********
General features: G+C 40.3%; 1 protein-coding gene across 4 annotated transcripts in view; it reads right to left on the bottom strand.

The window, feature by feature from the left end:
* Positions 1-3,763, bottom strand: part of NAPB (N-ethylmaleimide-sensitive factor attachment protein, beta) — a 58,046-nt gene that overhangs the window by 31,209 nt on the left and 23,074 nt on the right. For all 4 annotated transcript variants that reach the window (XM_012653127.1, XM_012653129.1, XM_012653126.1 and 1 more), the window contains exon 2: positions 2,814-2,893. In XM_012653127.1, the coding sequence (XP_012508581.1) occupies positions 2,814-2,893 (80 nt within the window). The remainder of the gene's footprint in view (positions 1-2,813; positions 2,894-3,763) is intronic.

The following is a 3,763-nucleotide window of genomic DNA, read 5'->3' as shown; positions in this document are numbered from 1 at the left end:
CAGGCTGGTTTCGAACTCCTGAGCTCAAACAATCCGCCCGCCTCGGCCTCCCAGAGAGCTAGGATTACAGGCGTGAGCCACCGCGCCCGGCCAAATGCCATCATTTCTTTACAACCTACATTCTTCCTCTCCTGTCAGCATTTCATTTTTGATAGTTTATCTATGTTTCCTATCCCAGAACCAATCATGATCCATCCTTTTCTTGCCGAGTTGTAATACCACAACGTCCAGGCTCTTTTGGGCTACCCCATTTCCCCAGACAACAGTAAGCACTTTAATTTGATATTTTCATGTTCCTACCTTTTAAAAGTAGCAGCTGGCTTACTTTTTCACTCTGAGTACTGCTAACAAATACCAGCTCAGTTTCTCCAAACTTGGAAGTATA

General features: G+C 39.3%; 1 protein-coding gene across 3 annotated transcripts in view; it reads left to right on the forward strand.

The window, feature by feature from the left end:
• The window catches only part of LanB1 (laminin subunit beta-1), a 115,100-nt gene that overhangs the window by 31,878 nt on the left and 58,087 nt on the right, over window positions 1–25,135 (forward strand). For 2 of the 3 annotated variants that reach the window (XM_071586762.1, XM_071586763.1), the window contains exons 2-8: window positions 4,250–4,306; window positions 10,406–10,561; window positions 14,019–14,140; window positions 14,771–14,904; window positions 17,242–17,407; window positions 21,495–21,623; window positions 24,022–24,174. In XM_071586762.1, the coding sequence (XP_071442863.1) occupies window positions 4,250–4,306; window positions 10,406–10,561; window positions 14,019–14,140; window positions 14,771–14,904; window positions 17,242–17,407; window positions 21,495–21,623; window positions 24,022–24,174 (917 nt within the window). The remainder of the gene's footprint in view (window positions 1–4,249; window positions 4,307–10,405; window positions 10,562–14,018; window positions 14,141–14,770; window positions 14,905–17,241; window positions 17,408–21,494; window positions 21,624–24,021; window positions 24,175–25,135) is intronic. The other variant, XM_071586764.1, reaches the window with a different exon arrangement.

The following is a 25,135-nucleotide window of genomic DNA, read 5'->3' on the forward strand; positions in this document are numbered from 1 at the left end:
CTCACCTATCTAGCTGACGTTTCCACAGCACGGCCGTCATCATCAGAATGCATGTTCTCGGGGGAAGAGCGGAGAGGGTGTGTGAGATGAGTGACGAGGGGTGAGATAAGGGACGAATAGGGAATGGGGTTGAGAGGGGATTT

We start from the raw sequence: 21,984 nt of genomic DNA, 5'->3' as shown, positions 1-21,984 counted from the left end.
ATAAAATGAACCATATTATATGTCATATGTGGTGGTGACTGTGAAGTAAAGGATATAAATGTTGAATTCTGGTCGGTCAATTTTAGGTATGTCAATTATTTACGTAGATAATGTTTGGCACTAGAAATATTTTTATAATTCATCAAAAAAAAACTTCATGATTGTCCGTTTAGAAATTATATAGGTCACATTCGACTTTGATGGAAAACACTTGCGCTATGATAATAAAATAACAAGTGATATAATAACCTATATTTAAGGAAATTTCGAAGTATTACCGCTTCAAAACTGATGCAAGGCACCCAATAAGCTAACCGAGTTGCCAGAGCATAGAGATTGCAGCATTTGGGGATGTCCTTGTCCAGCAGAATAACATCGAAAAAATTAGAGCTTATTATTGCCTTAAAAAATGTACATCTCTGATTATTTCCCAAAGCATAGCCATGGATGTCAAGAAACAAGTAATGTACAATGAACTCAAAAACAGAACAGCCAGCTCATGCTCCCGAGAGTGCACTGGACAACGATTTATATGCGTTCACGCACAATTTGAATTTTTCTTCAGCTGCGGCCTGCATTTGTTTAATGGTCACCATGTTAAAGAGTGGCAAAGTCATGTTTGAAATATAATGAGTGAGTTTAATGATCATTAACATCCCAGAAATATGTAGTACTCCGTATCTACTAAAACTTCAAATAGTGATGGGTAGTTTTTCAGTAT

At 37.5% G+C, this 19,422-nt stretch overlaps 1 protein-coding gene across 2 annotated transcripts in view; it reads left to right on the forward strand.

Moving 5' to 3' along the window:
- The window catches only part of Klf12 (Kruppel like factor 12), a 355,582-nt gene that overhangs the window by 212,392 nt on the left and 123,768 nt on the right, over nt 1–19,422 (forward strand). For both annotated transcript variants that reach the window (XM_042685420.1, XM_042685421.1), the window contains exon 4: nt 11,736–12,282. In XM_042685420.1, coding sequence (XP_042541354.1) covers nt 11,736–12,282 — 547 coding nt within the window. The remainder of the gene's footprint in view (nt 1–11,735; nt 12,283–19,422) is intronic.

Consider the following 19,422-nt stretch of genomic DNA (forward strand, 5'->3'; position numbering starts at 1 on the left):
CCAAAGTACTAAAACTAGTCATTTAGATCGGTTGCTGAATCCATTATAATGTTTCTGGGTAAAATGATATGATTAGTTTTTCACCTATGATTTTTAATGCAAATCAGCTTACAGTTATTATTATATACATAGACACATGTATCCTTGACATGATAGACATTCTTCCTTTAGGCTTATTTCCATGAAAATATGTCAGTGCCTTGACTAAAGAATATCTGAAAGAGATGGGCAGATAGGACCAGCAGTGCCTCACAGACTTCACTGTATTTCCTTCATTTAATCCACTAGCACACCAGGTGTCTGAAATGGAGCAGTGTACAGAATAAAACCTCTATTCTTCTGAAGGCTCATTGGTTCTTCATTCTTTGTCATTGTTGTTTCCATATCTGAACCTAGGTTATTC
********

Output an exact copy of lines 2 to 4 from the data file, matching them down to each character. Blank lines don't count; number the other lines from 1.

The window, feature by feature from the left end:
* Positions 1-3,763, bottom strand: part of NAPB (N-ethylmaleimide-sensitive factor attachment protein, beta) — a 58,046-nt gene that overhangs the window by 31,209 nt on the left and 23,074 nt on the right. For all 4 annotated transcript variants that reach the window (XM_012653127.1, XM_012653129.1, XM_012653126.1 and 1 more), the window contains exon 2: positions 2,814-2,893. In XM_012653127.1, the coding sequence (XP_012508581.1) occupies positions 2,814-2,893 (80 nt within the window). The remainder of the gene's footprint in view (positions 1-2,813; positions 2,894-3,763) is intronic.

The following is a 3,763-nucleotide window of genomic DNA, read 5'->3' as shown; positions in this document are numbered from 1 at the left end: